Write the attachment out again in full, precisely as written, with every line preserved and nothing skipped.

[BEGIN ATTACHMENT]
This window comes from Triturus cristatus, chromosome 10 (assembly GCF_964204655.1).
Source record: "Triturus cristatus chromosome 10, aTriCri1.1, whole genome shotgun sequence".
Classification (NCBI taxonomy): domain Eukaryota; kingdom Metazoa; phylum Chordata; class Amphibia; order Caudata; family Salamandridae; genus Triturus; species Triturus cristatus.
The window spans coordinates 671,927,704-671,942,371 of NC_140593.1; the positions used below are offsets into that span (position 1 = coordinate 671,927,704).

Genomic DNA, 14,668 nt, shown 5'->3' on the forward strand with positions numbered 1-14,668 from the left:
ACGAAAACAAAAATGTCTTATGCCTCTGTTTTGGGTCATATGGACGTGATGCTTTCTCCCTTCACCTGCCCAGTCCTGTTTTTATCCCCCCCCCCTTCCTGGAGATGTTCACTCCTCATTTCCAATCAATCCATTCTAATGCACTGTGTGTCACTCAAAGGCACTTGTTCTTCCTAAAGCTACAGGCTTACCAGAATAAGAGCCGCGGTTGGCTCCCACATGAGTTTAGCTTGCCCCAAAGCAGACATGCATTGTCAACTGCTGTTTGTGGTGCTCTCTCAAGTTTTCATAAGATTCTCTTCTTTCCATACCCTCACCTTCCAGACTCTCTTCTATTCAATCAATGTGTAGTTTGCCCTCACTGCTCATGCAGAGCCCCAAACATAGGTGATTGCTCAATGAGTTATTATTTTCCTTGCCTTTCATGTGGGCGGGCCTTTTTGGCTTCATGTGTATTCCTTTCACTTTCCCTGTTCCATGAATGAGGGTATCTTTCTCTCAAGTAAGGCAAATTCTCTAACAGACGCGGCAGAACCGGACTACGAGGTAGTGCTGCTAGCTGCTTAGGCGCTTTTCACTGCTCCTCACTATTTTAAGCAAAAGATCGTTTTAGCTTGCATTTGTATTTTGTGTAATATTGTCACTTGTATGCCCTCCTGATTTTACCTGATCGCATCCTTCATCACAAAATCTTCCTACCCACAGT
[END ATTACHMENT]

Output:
This window comes from Triturus cristatus, chromosome 10 (assembly GCF_964204655.1).
Source record: "Triturus cristatus chromosome 10, aTriCri1.1, whole genome shotgun sequence".
Classification (NCBI taxonomy): domain Eukaryota; kingdom Metazoa; phylum Chordata; class Amphibia; order Caudata; family Salamandridae; genus Triturus; species Triturus cristatus.
The window spans coordinates 671,927,704-671,942,371 of NC_140593.1; the positions used below are offsets into that span (position 1 = coordinate 671,927,704).

Genomic DNA, 14,668 nt, shown 5'->3' on the forward strand with positions numbered 1-14,668 from the left:
ACGAAAACAAAAATGTCTTATGCCTCTGTTTTGGGTCATATGGACGTGATGCTTTCTCCCTTCACCTGCCCAGTCCTGTTTTTATCCCCCCCCCCTTCCTGGAGATGTTCACTCCTCATTTCCAATCAATCCATTCTAATGCACTGTGTGTCACTCAAAGGCACTTGTTCTTCCTAAAGCTACAGGCTTACCAGAATAAGAGCCGCGGTTGGCTCCCACATGAGTTTAGCTTGCCCCAAAGCAGACATGCATTGTCAACTGCTGTTTGTGGTGCTCTCTCAAGTTTTCATAAGATTCTCTTCTTTCCATACCCTCACCTTCCAGACTCTCTTCTATTCAATCAATGTGTAGTTTGCCCTCACTGCTCATGCAGAGCCCCAAACATAGGTGATTGCTCAATGAGTTATTATTTTCCTTGCCTTTCATGTGGGCGGGCCTTTTTGGCTTCATGTGTATTCCTTTCACTTTCCCTGTTCCATGAATGAGGGTATCTTTCTCTCAAGTAAGGCAAATTCTCTAACAGACGCGGCAGAACCGGACTACGAGGTAGTGCTGCTAGCTGCTTAGGCGCTTTTCACTGCTCCTCACTATTTTAAGCAAAAGATCGTTTTAGCTTGCATTTGTATTTTGTGTAATATTGTCACTTGTATGCCCTCCTGATTTTACCTGATCGCATCCTTCATCACAAAATCTTCCTACCCACAGT